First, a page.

The Mason City Globe-Gazette from Mason City, Iowa on February 29, 1944 · Page 14
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The Mason City Globe-Gazette from Mason City, Iowa · Page 14

Mason City, Iowa
Issue Date:
Tuesday, February 29, 1944
Page 14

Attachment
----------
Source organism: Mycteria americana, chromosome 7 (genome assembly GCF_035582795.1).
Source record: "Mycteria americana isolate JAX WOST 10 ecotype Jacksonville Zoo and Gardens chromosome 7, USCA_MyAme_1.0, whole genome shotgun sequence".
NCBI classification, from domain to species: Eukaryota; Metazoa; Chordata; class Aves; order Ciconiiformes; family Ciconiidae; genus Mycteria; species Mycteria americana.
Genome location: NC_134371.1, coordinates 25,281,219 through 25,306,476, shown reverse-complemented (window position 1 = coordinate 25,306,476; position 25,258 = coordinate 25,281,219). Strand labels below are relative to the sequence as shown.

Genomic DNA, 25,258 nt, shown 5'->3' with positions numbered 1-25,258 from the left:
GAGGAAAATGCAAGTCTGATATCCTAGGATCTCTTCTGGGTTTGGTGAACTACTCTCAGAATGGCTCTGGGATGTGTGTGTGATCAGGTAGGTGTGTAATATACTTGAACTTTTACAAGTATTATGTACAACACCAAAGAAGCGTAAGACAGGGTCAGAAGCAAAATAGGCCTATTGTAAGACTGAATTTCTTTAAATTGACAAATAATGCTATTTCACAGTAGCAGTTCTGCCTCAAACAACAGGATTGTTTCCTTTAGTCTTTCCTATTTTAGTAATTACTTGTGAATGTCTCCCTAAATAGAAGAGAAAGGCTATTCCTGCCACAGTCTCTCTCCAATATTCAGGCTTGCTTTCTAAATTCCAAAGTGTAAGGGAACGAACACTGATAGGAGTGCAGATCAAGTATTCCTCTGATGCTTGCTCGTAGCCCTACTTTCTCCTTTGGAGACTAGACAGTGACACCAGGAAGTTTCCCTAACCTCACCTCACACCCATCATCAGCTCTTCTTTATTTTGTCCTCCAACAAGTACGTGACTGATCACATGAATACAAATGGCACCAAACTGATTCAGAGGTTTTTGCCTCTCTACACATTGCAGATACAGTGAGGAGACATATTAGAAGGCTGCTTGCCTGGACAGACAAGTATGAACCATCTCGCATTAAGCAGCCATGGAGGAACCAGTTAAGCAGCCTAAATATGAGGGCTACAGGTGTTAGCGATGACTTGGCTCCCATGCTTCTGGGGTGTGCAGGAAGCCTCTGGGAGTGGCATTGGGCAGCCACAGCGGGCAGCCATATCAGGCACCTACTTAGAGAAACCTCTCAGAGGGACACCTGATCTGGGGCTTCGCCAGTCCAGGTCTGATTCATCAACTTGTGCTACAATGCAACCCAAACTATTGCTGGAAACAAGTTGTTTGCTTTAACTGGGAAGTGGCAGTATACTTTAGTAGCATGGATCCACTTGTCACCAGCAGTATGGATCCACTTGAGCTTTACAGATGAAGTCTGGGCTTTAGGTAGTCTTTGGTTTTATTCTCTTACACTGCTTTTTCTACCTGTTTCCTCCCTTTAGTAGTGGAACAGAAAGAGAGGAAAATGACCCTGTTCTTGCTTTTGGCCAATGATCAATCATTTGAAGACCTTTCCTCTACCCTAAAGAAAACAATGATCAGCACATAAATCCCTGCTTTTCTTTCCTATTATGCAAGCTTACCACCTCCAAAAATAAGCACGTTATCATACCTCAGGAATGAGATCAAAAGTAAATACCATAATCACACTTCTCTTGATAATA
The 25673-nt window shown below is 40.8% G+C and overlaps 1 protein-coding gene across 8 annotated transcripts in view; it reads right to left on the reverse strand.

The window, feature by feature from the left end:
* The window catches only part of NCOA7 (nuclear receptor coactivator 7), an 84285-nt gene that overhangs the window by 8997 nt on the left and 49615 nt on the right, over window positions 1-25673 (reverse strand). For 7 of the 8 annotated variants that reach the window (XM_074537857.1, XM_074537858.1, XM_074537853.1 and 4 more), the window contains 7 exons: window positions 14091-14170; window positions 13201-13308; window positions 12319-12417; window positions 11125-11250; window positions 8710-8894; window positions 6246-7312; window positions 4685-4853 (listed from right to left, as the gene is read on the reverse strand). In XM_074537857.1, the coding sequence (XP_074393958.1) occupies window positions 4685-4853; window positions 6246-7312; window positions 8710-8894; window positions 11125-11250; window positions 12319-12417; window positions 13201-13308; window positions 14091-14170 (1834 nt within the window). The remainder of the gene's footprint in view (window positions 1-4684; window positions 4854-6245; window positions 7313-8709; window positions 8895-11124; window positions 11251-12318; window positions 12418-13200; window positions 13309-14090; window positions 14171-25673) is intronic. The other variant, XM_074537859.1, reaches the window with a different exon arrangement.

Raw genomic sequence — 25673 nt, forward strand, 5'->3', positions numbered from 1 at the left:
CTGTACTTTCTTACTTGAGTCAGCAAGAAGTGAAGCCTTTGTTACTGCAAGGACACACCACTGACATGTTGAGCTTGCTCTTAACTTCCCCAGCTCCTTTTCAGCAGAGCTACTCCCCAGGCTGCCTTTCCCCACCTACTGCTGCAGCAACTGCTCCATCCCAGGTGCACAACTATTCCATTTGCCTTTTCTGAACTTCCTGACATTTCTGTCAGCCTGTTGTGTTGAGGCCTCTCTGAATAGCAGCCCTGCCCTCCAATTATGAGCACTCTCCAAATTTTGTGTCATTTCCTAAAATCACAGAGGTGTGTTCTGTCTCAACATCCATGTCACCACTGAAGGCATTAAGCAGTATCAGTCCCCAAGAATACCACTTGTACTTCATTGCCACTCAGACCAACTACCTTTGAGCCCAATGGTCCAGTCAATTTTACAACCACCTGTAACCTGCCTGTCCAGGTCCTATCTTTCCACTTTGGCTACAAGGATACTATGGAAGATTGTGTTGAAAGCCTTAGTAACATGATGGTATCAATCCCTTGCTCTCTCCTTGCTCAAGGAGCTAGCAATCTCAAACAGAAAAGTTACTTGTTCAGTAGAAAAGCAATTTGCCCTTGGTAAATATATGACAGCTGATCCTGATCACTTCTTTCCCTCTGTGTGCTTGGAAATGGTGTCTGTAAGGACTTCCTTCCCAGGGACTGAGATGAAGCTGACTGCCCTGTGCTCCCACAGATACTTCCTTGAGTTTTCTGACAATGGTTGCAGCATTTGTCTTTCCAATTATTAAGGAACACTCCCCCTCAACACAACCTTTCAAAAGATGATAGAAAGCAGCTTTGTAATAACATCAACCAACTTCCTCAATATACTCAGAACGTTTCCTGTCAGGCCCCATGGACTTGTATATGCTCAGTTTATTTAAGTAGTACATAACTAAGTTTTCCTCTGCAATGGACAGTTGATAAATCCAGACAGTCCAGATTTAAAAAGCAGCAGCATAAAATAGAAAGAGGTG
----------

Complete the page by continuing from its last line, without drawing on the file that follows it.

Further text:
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14 Tuesday, Feb. Z», 1944 MASON CITY GLOBE-GAZETTg Hog Market Fairly Active Trend Good Butchen 140-150 lbs. . -150-160 lbs. . 160-UO Ibs. . 170-180 lbs. . Albert La Minn. Steady * 9.95 $10.85 S11.25 180-200 200-220 220-240 J3.4O ·*· S13.40 "» $13.40 I}" ^ S13.40 lbs. 112 B5 Good Packing Sow*270-300 lbs in v, inn -iTM ,._.. · »ll.3U 210-300 300-330 330-360 300-330 330-360 360-400 400-150 .. . 5 s $11.90 I** * '!· - · · · BEST STEERS 10-15c HIGHER Lamb Market Fairly Active and Strong Chicago, U?)--The hog market opened fairly active Tuesday on good and choice grades of all weight, but little done on unfinished light weights. The best steers and yearlings brought 10 to 15 cent higher prices. The lamb market was fairly active, early sales steady to strong. Moderate receipts of 20,000 hogs TM.-,.~ .,«. , n 70 were about equal to expectations, I--2' 500 lbs ······ *»-6» and with big packers cutting the ""· _· » ll - 5 ° outside purchases of 6,000 head t be billed direct, it was estimate that all stock except 3,000 head o inferior quality would clear. Th , top of $13.90 was paid sparing! for good and choice weights in eluded in the support bracket but most of these swine sold fo 513.75 to $13.85. Many of th lighter weight hogs were not th ·vyelJ finished stock which is de sired for slaughtering and sol .very slowly, while good and choic grades weighing 170 to 190 pounc brought 512.75 to $13.65. (WFA) -- Salable hogs 20,00( total 26,000; fairly active an strong on good and choice hogs a weights and on sows; unfinishe light weight hogs slow, steady good and choice 200 to 330 Ib $13.75 to $13.85, top $13.90 spar ingly; good and choice 170 to 19 lbs. scarce, at $12.75 to $13,65 weights over 330 lbs. scarce; me dium to good grade 160 to 190 IB very uneven at $11.50 to $13; goo and choice 350 to 550 Ib, sow mostly $13.10 to $13.25; estimate holdover 3,000, mostly unfinishe light weight hogs. Salable cattle 9,000; salabl calves 1,000; good to average choice steers and yearlings 10 t 15 higher; common and mediur . ' grades slow, but steady to strong general killing quality very plair nothing strictly choice here; large 3y $13.25 to $15-75 -market o steers with top $16.95 paid fo · 1,594 Ib. averages; few loads $16.2 to $16.75, these comparative short- feds; stockers scarce, strong, a $11 fo ?13, choice 800 Ib. ligh feeders $13.50; heifers firm a S12\75 to 515 mostly; best $15.25 but choice kind absent; cows anc bulls strong; vealers steady; bull very scarce, with heavy fat bull; in broad demand at $11.75 to $12.50; weighty sausage bulls · $11.75 down; bulk vealers $13 to $15. Salable sheep 5,000; total 5,000 moderately active, early sales steady to strong; load good ant , choice 108 Ib. Colorado fed lambs $16 to packers, several loads gcoc and choice lambs held up to $16.25 and slightly above; par! load just-good Montana lambs $15.85; several strings medium and good Montana and southwest lambs . $15.25, 400 out of 7CO around 76 Ib. Montanas included at $15.25; nothing done early on sheep, asking fully steady. Midwest Livestock (TUESDAY'S PRICES) Austin Minn. Steady S 9.60 $10.60 $11.10 Sll.60 S12.20 S13.0 $13.40 513.40 SI 3.40 S 13.40 S 12.90 $11.90 sa so 511.90 £11.30 S11.80 311.70 Waterloo Steady Jil.65 Local Livestock ATS-'lay SQ3,i . .'.'.'.." .'73i -- .73% RYE-lay uan uly 1 *T»i «P' 1.25'i Dec 1.251- BARLEY-lay 1.22 uly ept ,_ 140-150 t 8.90 150-150 S 9.90 160-1TO $10.90 170-180 Sll.SO 180-200 112.80 200-210 J13.4I) 220-240 SI 3.40 2)0-270 HOGS MASON CITY--For Tuesday Steady. Good lignt light* ....... Good light lights Good light lights Good light lights Good light lights Good light lights Good med. wt. butchers Good med. wt. butchers .. ,,,,-«,,, »,j. w Gc.od med wt. butchers .. 370-3M J13.40 Good med. wt. butchers .. 300-330 513.40 Good med. wt. butchers .. 330-360 £12.90 Good Backing sows 270-300 511.90 Good sows 300-330 511 JO Good sows 330-360511.80 Good sows 36IMOO S11.90 Good sows 400-450 $11 80 Oood sows 450-500 $11.70 po« to exetiilve ton cf hots, p!ca» call the plant before delivering mar hoi.. JACOB £. DECKER J, SONS. CATTLE MASON CITY--For Tuesday Choice steers and heireri .. J14.00-15.00 Good steers and heifers Med. steers and heifers Com. stffer* and heifers Cows. ,.'ry fed Com. cows . . . Butcher bulls " " Bulosna bulls ."."."" Bologna bulls, light ." Cutters Canners. heavy . ... Canners, light Fancy select calx-es ".'.'. t I . hO!CJ l^u-. a u o»l.\rtJ-Ji.\A fair to good l.TO-190 S 9.00-10 00 common to fair a 7.50- B 5n S 12.50-13.50 S10.00-I1.50 .- * 8.00- 9.50 .. S 8.50- 900 ... S 7.50- 8.00 ... S 9.00-10.00 -.. * 8.00- 8.00 ... S 7.00- 8.00 ... I 6.00- 7.00 ... S 5.00- 600 .. S 4.00- 5.00 .. S12.00-13.00 Genuine S p. SHEEP Hides Quotation! fnrnlihtd by "'"' S "« Bull !,,,.,, From 15 lbs, up From 15 lbs. down ,, 'Cured hides Ic -. .75- 1.50 TM . . Ib. Tankers and Towboats Built by Grain Firm Necessity for conversion to war production has caused radical departures from peacetime routine lor many concerns. Among them is CargiU, inc.. makers of poultry and livestock feed, now also actively engaged in production of ocean going tankers for the' navy at ., p °rt Cargill, Minn., some 1800 miles by water from the sea Already 6 tankers have been launched and 2 of them have finished their long voyage down the winding Minnesota and Mississippi rivers, and are now in navy service. Hiver towboats, too, are being constructed by Cargill for the U S. army to be used on the lower Mississippi and Ohio rivers. . $12.95 $13.45 S13.45 S13.45 113.45 513.45 S12.90 Sl'J-OCl S12.CQ S12.CO 311.90 S11.80 S11.70 Oda Rapid Sleady · $11. K sn.w S12.9 S13.C J13.4 $13,4 513.45 S13.4 I11.9C tll.M S11.9 SI 1.8 $11.7 ill.H WHEAT, RYE FUTURES EASY Oats Also Tend to Soften in Late Trade Chicago, (,P)--After displayin some strength at the opening wheat a n d rye futures ease Tuesday on selling encouraged b weak stock and cotton market where declines were recorded i connection with a statement b Stalin predicting early defeat o Germany. After holding stead most of the session, -oats als tended to soften. Closing near the day's lows wheat finished % to 1 cent lowe than the previous close, May $1 70 July $1.66%-1.6B%, rye ended th day with losses o£ % to IVi cen May $1.27^-1.271/4, and oat closed unchanged to Vi off. Ma 80. Barley was nominally } lower, May $1.22. CHICAGO CASH GRAIN (Tuesday Market) Cbicard, W--Wheat none. f.S'^V-^S 8 »- 25 ffl-«'-i nominal feed Sl.loSJl.52Vi nominal. Field seed per 100 lbs.: Timolhy S5.75f i nominal: red top S14915 nominal: re -·lover $31.50 nominal; sweet clovr »lo 5 nominal. * · Mason City Grain MASON CITY--For Tuesda No. 2 white oats 70c No. 2 shelled corn (15%% moisture) ~ $1 02 No. 2 ear corn (15% moisture) 98c No. 2 soybeans $5 go "... 75C-S1 CSICAGO GRAIN CLOSE' ITnesdiy Market) , WHEAT- May ..... Kieh Low Close 1.70 1.66 1.65 1.27 1.20 1.23 1.22 .73 1-27V. 1.20'k 1.24 1.21?. 1.22 1.18V. 1.14 Miscellaneous ; CHICAGO POTATOES ,,., (Tuesday Market) Chicago. (;?)! W. F. A.I-- Potatoes ivals Ml; on track 269; total- U S.hTil H^r SUP ? ta TM«I« a te : demand i!I E S : market "rm for best qual- y Idaho Husscls and western red toclc: dull for northern slock; I d a h o lusset Burbanks U. s. No i °i ·££ "$'* ««« McClurS U. I 1 ' No Nebraska Bliss Triumrjh* TT in ,. Quotations) (Cash Quotations by E. G. Morse) MASON CITY-- For Tuesday iggs, current receipts ..... 29c springs, heavy breeds ' 24c .eghora i springs, 2 lbs. over^lc Heavy hens . . . 21c Hens, under 4 lbs. ... ......... i K p Cocks, heavy ...... £7^ Cocks, Leghorns . ." ......... 15^ All No. 2 Poultry 4 cents less iggs, at retail ........ 38c Sutler. Iowa State Brand ..... 49 C Butter, Corn Country . ; 4 8c Butter. Brookfield .. . .'..'.['.'.49c . ' r- an orth Ccmrnercials $2.10: Wis- Wrs.ManleyMcCormick )ies; Funeral Sunday Chapin--Mrs. Manley J. McCor- nch.died at the hospital at Hampf A 1ia l\ 2 days after th e birth i a daughter- aZ6 i^ e Azelti ne, daughter of and Mrs J. W. Azeltine. was n P £L °' 1902 - at Montrose/ - Uaic She was married to Maney J. MeCormick Jan. I, 1922 at lanon. she came with her parents rom South Dakota to Howan in 807_ and was engaged "as school eacher until her marriage, when he with her husband started arming west of Chapin 7^h e ? a f \ mci ? ber o£ the Chapin Icthodist church and a member of ie Missionary Sunday school .Besides her husband she is sur- ived by one son, Robert, and 5 aughters, Marilyn, Cora Lee ,arol Dee, Ellen Kay and Linda ae MeCormick al! at home. She Tr« T e \w eS A he , rt - P arcnls ' Mr. and Irs. J. \v. Azeltine, 3 sislers and 2 rothers. Funeral services were held unday afternoon at the Chapin teOwdist church in charge of the astor, the Rev. H. M. Tiffany. Burial was in the Hampton ceme- G. CAPTAIN' GETS AWARD Hampton-- Mr. and Mrs B Valsh received word that their on, Capt. Howard B. Walsh, has een awarded the distinguished lying cross. He had previously eceived the air medal, order of he purple heart and 3 oak leaf lusters. Captain Walsh is a group eader in a liberator bomber quadron based in England. IS HABIT ?.ashua-- Having pneumonia is ecommg a habit with Orlo Stcv- ns. In December he had an at- i f 1 * 1 un u 'I ? gain iu with * he iment which followed a siege of nfluenza. His condition was im- roved Monday. STOCK MARKET SHIFTS LOWER Steels, Rails Are in Forefront in Decline -. New York, (JP)-- The stock market Tuesday finished leap-year February with a general downward shift led by steels and rails The retreat was largely of a technical nature. The fact the industrial average has failed to du- P 1 5 at !.,- t . 1 ? e rise OI tne carriers and utilities to peaks for the pas year or longer caused the lightening of commitments on the idea a good-sized reaction was a possi- , 1 .,', y - DivM ends and earnings still served as props for individ ual favorites. The list began to back watei after a fairly steady start and losses running to a point or mor« were widespread by midday These were reduced in most cases near the close and a few gainers w e r e m evidence. Transfers were around 900,000 shares ' Southern R a i l w a y directors voted a $2 disbursement on the common and the stock recived moderately but failed to get ahead Conspicuous casualties included U. S Steel, Bethlehem, Santa Fe Oreat Northern, Atlantic Coast L i n e , A m e r i c a n Distilling stamped," E a s t e r n Airlines Douglas Aircraft and United-- Air- Tops for 1944 were scored by Engineers · Public Service, Delaware Hudson and Braniff Airways. Resistant also were Pepsi- and Elec - Produce ESTIMATED LIVESTOCK RECEIPTS (Tuesday Market) Chicago, (;iv_iw. F A I -- O f f i H a CHICAGO FOULTRY (Tutsdir M a r k t l ) Poultry live firm' ' receipts ; u « i CHICAGO PRODUCE (Tur.-dar .Itirkrl) Chica,o. r*,_Bu««. firm: 13.207, market unchanged ERgs. rcccipu 10.S07: unsettle pecials 3o to 3Ec: U s p«(ra« i 'her markato unchanged. XEW YORK PRODVCC -. . (Turidij- .Marktl) icese B23.755: nominal, no quotations. iold Funeral Tuesday or Mrs. Susie Ormerd Who Died at Mason City N'orthwood--Funeral services for Irs. Susie Ormerd, 76, who died t her home in Mason City Satur- ay evening, were to be held Tues- ay afternoon at 2 o'clock at the Conner funeral home in North- vood. The Rev. Donald H Vrt- '!?"· Pastor of the Northwood lethodist church, was to officiate. _ s " s '!, Whit eman was born Dec. 3, 1867, near Britt. She was the West child of Henry and Sarah Vniteman. When 12 years old she moved to Worth county with her arents Dec. 25, 18*2. she was married to John Ormerd of North- vood. After residing in North.wood Dakota and Mason City, they moved to Whistler, Ala., where ley lived for 26 years. In 1930 hey moved to Medford, Wis vhere Mr. Ormerd died in 193o' he following year she returned o Aorthwood where she made er home until last fall when she moved to Mason City. Surviving are her cousins, Mrs \ddy Finch, Mrs. Norval Hen- nckson and Mrs. Esther Davis of Aorthwood, and several cousins at -ake Mills, Corwith, Windom and -ik River, Wis.; also 4 nieces and ne nephew. Burial will be in the family lot t Sunset Rest cemetery. » Slave Labor Has Bitter Hate of Nazis By DEWITT MACKENZIE Associated Press War Analyst Disclosure that Hitler is sitting on a keg of human dynamite consisting of 12,000,000 slaves brought to the reich Irom occupied countries, raises an ' altogether grim picture ol f t h e situation t which w o u l d f e x i s t if these unfortu n a t e s should try to exact retribution from the German people when the nazi military m a chine cracks--as crack it will in due course. Unconditional MACKENZIE surrender will bring the Hitlerites respite from further war. But what will it bring them from the millions who have suffered under the lash and have seen other millions of their colleagues die from privation? It's obvious that should these folk rise up fpr revenge, the best efforts of the allies wouldn't be able to restrain them before terrible events had taken place. We have known, of course, thai Hitler was loading many of his war burdens on to the scarred backs of slave labor, both male and female. However, we've had no such details as are now given us by Taylor Henry, Associated Press correspondent, who is in Portugal a wait ing repatriation after 13 months internment by the Germans. _ Forty per cent of Hitler's labor is foreign, and Russians and Poles head the list with 2,500,000 and 1,000,000 respectively. He must get uneasy moments when he recalls the massacres and other atrocities he has perpetrated in Russia and Poland. He must get a chill when he remembers that out of the first 4,000,000 Russians captured by the Germans, only 1,500,000 survived the privations of his prison camps. We know something of what the nazi anti-Christ is thinking from a statement carried by the British broadcasting corporation which reports t h a t all German nationals in .Czechoslovakia have been issued guns and ammunition for self defense. The reason is that open resistance among the Czechoslovakia "s " growing and, says the B. GRAND ICE CREAM TREATS at THE SODA^RILL p DANCE RUDD, IOWA Friday, March 3 MUSIC by EARL HUNT AND HIS BAND DANCING EVERY NIGHT Come--Try Onr Dellclon* Food Slcaks - Fried Chicken Home Barbecued Ribs Fried Fish n c TILL 6 - THEN o*c IMin Ta* - Child. tr.e £, \. ENDS TUBS. "What's Buxzin* Cousin" BLONPIE FOK VICTORY STATE STARTS WEDNESDAY ERKOLFLYNN OUVIA 'HAVftUND SHE HAS WHAT IT TAKES! About 100,000 women are em- loyed in U. S. banks. B. C,, the Genaui aothoriUes fully realize what will happen to them when the war reaches the frontiers of the little republic. The civilians of m a n y countries are living for the day when they c a n avenge themselves against the nazi troops of occupation. B u t Hitler's greatest problem along this line must have to do with the reich, where revenge may be t a k e n not only against the soldiery but upon civilians. No wonder his murderous gestapo chief, Himmler, has been given sweeping powers and has under his command a picked military force of 600,000. Meetings Of North Iowa Organizations ST. ANSGAR--The Ladies Aid society of Immanuel Lutheran church will meet Thursday afternoon. JOICE--The Charity club "will be entertained at the Bethany church parlors Friday by Mrs. S K. Berg and Sarah Arneson. ST. ANSGAR--Mrs. J. P. Lund will be hostess to the Elizabeth Rossiter church school class at her home Thursday afternoon. ST. ANSGAR--The Ladies Aid Society of the First Lutheran church will meet Thursday afternoon at the parish house. CHAPIN--The Congregational Ladies Aid society wilTmeet in the church parlors for an all-day meeting Thursday. EMMETSBURG--The farmers- evening school annual banquet meeting was to be held at the Hotel Kermore on Tuesday ROCKWELL - The Methodist Missionary society will meet Wednesday at the home of Mrs. D W Gibson. ACKLEY -- Ladies Aid society of St. John's Evangelical Reformed church will meet Wednesday af- n o TILL 6:00 - THEN «j -i^l glai Tar - Child. IQc ft 1 I TUBS. -WED: I A.VP I The Romance That Raised a Thousand Eyebrows . . . "UNEXPECTED UNCLE" Anne Shirley - James Craie ternoon in th* church social rooms. ROCKWELL--Farmers' society annual meeting will be held Saturday at the I. O. O. F. hall ACKLEY--Jolly Ate Bridge club will be entertained Wednesday afternoon in the home of Mrs Cora Cresslin. ACKLEY--St. Mary's Cemetery society will meet Thursday afternoon at 2 o'clock in the T. L Croker home. ·ACKLEY--St. Mary's church at Ackley will have Lenten services every Friday and Sunday at 7:30 p. m. ALEXANDER -- The U n i t e d Church Ladies Aid society will meet Wednesday afternoon at the church basement. ACKLEY--Ladies Aid hociety of the First Evangelical church will meet Thursday afternoon at PALACE ' END ftlf.' "TOP MAN" DONALD O'CONSOB PEGGY RYAN "Rookies In Burma" BBOW.V * CAENEI START WED, SPINE CHtLLINfi! the home of Mrs. Harvey Sietsema. ALTA VISTA-The Ladies Aid of the Evangelical church will meet with Mrs. Will Duncan Thursday at 2 p. m. T ALTA VISTA--The Lutheran Ladies Aid will meet Thursday at 2 p. m. at the Mrs. Will Erion ttome here. ALEXANDER--Alexander Cemetery society will meet Thursday afternoon at the United church basement. PLYMOUTH--The W. S.' C. S. of the Methodist church will meet Wednesday afternoon in the church parlors. TO KENEW CHARTER Plymouth--There will be a special meeting of the stockholders of the Plymouth Telephono company at Plymouth high school Saturday at 1:30 p. m. The purpose is to renew the corporate charter for 20 years. Charles Ciner is president and J. O. Hanson, secretar DANCING Its Facilities Assure You of a Pleasant, Enjoyable Evening SAM CAMPBELL WED MALEK'S BAND FRI. CHUCK HALL SAT. _. _ , -- -- uA 1 · The Screens Mad, Musical Laugh-Quake! AND JOHKSCW flftr florin «* CASS DALEY MARTHA O'DRISCOU PATRIC KNOWLES TONY and SALLY DE MARCO COUNT BASIE ond Hii O8CHISIRA MARION HUTTON end Th» Glenn Miller Singers DELTA RHYTHM BOYS HKT Xtlimoi XKHMB I1HI HUT GILIIIT IDEM KMNEDY RUKUN rVMGMNW HANS COMUD "THE MARINES AT TARAWA' AUTHENTIC -- IN TECHNICOLOR LAST - TIMES f t HIS-BUTLER'S-SISTER with FRANCHOT - TONE THE MOST RECKLESS ROGUES THAT EVER RODE! A wemcm-more dangerous flwm ffTT! Burning Days of Bold- Adventure . . with the most spectacular stars of today' MONTEZ WILD'NIGHTS OF SHEER DELIGHTS? with ANDY DEVINE F O R T U N I O B O N A N O V A FRANK PUGLIA RAMSAY AMES MORONI OLSEN K U R T K A T C H ""^ ' in Thrilling Srsectacles